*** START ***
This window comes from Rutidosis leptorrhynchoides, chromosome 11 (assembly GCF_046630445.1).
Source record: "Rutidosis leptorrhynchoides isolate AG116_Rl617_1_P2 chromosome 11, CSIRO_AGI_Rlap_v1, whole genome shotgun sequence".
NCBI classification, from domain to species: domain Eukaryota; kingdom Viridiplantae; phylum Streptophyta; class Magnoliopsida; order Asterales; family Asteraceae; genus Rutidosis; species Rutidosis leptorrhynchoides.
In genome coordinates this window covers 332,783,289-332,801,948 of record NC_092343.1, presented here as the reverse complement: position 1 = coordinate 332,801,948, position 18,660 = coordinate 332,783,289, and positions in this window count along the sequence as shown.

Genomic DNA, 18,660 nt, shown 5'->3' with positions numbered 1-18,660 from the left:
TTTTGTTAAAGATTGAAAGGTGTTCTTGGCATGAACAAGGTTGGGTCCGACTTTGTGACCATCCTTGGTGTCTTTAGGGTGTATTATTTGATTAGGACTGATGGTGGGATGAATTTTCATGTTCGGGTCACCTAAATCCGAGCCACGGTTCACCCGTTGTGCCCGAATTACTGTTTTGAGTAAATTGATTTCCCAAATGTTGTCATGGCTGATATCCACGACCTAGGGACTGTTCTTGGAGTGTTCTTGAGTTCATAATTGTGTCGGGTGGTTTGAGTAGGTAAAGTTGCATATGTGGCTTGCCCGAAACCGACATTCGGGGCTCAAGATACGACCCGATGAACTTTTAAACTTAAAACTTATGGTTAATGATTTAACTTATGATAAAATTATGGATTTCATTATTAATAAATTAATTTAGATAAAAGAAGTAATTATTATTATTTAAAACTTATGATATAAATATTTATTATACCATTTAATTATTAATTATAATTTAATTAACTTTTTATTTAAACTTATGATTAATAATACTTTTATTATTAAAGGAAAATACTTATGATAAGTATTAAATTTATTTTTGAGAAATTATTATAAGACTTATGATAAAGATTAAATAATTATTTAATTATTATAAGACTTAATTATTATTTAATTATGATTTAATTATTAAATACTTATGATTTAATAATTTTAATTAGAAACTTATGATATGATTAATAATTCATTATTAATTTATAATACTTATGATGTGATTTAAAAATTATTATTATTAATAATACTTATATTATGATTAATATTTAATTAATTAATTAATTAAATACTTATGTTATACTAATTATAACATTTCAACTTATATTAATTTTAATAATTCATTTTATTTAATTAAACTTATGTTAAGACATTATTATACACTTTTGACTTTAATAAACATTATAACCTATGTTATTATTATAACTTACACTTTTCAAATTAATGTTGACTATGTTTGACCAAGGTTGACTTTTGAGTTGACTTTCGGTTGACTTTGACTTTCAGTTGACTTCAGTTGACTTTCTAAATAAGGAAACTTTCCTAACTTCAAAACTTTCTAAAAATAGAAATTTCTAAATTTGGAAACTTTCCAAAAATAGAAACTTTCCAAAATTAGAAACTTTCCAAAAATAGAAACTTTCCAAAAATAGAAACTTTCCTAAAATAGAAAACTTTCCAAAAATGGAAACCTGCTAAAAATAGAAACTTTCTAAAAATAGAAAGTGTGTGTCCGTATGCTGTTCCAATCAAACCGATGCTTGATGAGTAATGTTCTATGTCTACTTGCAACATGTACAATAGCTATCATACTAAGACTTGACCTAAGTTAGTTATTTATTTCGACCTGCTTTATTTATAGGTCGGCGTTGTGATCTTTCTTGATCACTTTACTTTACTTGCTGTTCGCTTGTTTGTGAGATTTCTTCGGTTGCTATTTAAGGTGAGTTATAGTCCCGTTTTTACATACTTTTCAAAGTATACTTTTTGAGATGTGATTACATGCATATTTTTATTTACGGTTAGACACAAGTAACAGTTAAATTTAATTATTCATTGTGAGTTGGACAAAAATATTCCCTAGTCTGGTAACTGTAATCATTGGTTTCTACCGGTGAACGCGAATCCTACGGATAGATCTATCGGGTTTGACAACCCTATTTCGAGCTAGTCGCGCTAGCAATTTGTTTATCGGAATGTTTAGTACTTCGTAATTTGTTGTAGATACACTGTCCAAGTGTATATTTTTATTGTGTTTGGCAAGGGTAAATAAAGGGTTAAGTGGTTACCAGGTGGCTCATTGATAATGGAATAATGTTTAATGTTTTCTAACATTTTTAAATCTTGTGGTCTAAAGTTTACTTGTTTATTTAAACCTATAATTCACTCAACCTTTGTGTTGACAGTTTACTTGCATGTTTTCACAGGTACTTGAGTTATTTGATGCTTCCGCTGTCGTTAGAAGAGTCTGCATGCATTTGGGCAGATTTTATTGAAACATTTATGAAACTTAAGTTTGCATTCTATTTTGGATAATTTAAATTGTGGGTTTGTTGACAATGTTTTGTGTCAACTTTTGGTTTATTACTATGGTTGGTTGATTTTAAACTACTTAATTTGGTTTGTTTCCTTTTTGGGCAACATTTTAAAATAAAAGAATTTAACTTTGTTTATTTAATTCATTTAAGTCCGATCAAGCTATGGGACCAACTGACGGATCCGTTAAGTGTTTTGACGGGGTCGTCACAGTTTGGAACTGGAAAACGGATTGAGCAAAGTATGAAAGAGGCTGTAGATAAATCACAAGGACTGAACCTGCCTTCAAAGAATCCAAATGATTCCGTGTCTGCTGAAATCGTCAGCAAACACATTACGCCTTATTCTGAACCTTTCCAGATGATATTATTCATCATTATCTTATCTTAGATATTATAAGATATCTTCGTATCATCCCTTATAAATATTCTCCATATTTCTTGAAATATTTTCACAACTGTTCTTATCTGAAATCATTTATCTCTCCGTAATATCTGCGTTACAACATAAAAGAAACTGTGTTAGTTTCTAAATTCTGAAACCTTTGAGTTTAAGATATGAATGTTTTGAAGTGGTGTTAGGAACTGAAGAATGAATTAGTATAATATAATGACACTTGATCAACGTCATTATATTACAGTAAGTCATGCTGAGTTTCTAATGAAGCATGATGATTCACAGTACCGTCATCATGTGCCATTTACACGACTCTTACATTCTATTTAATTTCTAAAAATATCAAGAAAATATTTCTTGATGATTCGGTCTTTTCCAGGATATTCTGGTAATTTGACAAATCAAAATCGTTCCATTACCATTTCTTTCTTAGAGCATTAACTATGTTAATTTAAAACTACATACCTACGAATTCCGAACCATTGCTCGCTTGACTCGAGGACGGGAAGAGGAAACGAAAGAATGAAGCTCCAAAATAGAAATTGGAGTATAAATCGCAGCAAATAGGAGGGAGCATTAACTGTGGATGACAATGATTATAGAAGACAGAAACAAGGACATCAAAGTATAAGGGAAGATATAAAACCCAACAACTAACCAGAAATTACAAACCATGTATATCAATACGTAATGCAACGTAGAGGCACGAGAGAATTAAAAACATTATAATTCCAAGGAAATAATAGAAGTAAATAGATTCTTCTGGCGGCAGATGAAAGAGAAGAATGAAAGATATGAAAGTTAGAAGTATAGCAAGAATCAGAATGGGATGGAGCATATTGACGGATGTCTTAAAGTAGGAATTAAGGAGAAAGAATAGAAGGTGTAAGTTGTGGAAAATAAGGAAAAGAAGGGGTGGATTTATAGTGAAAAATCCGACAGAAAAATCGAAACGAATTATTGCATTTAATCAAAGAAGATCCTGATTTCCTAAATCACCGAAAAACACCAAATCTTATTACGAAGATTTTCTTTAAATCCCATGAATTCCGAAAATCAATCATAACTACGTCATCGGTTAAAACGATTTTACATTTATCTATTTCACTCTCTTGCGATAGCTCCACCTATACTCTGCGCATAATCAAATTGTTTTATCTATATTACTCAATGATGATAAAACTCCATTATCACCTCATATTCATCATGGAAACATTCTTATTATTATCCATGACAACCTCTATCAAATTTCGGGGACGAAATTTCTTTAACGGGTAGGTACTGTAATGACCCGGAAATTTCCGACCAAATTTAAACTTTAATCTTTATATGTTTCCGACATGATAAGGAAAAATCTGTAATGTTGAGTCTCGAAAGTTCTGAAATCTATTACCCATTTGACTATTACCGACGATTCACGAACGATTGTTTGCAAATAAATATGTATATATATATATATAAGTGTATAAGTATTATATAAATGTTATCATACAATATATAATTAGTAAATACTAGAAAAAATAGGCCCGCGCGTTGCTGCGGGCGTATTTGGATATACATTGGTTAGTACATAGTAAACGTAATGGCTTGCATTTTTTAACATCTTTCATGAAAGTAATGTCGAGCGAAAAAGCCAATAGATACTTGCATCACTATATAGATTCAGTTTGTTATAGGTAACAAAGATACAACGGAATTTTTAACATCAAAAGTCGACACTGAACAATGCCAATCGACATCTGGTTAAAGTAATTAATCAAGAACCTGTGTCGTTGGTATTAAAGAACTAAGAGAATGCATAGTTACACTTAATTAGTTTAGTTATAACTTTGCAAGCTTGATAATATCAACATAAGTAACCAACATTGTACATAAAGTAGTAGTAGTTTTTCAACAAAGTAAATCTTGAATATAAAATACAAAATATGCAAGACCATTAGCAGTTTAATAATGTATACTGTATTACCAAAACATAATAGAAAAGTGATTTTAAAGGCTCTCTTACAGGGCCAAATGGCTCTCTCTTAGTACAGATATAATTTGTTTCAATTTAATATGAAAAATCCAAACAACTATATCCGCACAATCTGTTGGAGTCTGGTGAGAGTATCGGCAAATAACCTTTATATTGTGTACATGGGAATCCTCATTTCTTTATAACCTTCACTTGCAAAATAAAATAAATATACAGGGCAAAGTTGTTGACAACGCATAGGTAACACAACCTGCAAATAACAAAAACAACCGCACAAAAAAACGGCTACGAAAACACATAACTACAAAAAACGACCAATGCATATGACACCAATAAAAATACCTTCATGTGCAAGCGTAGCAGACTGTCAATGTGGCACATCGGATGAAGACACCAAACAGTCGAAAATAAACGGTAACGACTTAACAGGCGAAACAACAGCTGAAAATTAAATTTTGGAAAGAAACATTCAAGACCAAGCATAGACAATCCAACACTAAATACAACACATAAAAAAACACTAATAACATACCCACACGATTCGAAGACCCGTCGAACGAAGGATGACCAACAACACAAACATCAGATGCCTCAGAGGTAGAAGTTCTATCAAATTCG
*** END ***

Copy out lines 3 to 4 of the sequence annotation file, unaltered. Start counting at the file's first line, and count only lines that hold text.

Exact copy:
NCBI classification, from domain to species: domain Eukaryota; kingdom Viridiplantae; phylum Streptophyta; class Magnoliopsida; order Asterales; family Asteraceae; genus Rutidosis; species Rutidosis leptorrhynchoides.
In genome coordinates this window covers 332,783,289-332,801,948 of record NC_092343.1, presented here as the reverse complement: position 1 = coordinate 332,801,948, position 18,660 = coordinate 332,783,289, and positions in this window count along the sequence as shown.